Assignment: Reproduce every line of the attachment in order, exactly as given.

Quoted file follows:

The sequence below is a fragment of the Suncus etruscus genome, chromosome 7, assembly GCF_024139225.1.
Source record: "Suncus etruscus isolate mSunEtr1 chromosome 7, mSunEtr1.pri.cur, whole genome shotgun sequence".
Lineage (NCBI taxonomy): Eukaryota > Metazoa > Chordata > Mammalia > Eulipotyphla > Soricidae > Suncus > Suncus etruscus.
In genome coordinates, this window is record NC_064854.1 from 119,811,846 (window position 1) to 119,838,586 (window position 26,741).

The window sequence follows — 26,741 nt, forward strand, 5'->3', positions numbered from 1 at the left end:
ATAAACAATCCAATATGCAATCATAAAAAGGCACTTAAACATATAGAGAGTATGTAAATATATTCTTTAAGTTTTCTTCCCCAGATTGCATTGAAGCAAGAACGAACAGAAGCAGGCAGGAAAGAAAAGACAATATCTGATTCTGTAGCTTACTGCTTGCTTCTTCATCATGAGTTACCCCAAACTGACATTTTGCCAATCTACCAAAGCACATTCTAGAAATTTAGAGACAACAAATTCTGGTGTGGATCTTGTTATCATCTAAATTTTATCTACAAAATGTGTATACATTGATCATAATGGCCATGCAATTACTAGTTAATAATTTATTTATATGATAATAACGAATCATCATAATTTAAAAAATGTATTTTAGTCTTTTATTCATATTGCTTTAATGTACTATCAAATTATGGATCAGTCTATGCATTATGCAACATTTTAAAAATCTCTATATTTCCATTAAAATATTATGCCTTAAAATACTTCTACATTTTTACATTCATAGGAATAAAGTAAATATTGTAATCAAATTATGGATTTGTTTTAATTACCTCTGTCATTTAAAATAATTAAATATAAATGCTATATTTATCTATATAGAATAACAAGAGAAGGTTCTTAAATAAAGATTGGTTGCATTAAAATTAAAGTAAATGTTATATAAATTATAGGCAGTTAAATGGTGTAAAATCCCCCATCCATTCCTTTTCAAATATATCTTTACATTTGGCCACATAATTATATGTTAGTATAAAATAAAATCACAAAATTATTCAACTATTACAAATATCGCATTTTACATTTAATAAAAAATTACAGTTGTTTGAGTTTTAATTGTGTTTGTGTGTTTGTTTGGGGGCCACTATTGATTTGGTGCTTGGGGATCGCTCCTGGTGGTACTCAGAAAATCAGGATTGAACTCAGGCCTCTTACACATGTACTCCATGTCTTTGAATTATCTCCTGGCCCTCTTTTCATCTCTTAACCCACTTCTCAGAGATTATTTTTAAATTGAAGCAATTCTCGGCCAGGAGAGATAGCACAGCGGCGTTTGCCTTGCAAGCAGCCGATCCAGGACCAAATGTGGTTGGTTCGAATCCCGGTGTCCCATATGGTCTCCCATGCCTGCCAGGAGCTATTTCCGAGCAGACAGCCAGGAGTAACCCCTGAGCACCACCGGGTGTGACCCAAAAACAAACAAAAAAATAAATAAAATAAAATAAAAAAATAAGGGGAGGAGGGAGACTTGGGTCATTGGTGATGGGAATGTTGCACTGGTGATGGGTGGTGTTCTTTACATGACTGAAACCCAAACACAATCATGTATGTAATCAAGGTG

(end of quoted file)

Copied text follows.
The sequence below is a fragment of the Suncus etruscus genome, chromosome 7, assembly GCF_024139225.1.
Source record: "Suncus etruscus isolate mSunEtr1 chromosome 7, mSunEtr1.pri.cur, whole genome shotgun sequence".
Lineage (NCBI taxonomy): Eukaryota > Metazoa > Chordata > Mammalia > Eulipotyphla > Soricidae > Suncus > Suncus etruscus.
In genome coordinates, this window is record NC_064854.1 from 119,811,846 (window position 1) to 119,838,586 (window position 26,741).

The window sequence follows — 26,741 nt, forward strand, 5'->3', positions numbered from 1 at the left end:
ATAAACAATCCAATATGCAATCATAAAAAGGCACTTAAACATATAGAGAGTATGTAAATATATTCTTTAAGTTTTCTTCCCCAGATTGCATTGAAGCAAGAACGAACAGAAGCAGGCAGGAAAGAAAAGACAATATCTGATTCTGTAGCTTACTGCTTGCTTCTTCATCATGAGTTACCCCAAACTGACATTTTGCCAATCTACCAAAGCACATTCTAGAAATTTAGAGACAACAAATTCTGGTGTGGATCTTGTTATCATCTAAATTTTATCTACAAAATGTGTATACATTGATCATAATGGCCATGCAATTACTAGTTAATAATTTATTTATATGATAATAACGAATCATCATAATTTAAAAAATGTATTTTAGTCTTTTATTCATATTGCTTTAATGTACTATCAAATTATGGATCAGTCTATGCATTATGCAACATTTTAAAAATCTCTATATTTCCATTAAAATATTATGCCTTAAAATACTTCTACATTTTTACATTCATAGGAATAAAGTAAATATTGTAATCAAATTATGGATTTGTTTTAATTACCTCTGTCATTTAAAATAATTAAATATAAATGCTATATTTATCTATATAGAATAACAAGAGAAGGTTCTTAAATAAAGATTGGTTGCATTAAAATTAAAGTAAATGTTATATAAATTATAGGCAGTTAAATGGTGTAAAATCCCCCATCCATTCCTTTTCAAATATATCTTTACATTTGGCCACATAATTATATGTTAGTATAAAATAAAATCACAAAATTATTCAACTATTACAAATATCGCATTTTACATTTAATAAAAAATTACAGTTGTTTGAGTTTTAATTGTGTTTGTGTGTTTGTTTGGGGGCCACTATTGATTTGGTGCTTGGGGATCGCTCCTGGTGGTACTCAGAAAATCAGGATTGAACTCAGGCCTCTTACACATGTACTCCATGTCTTTGAATTATCTCCTGGCCCTCTTTTCATCTCTTAACCCACTTCTCAGAGATTATTTTTAAATTGAAGCAATTCTCGGCCAGGAGAGATAGCACAGCGGCGTTTGCCTTGCAAGCAGCCGATCCAGGACCAAATGTGGTTGGTTCGAATCCCGGTGTCCCATATGGTCTCCCATGCCTGCCAGGAGCTATTTCCGAGCAGACAGCCAGGAGTAACCCCTGAGCACCACCGGGTGTGACCCAAAAACAAACAAAAAAATAAATAAAATAAAATAAAAAAATAAGGGGAGGAGGGAGACTTGGGTCATTGGTGATGGGAATGTTGCACTGGTGATGGGTGGTGTTCTTTACATGACTGAAACCCAAACACAATCATGTATGTAATCAAGGTG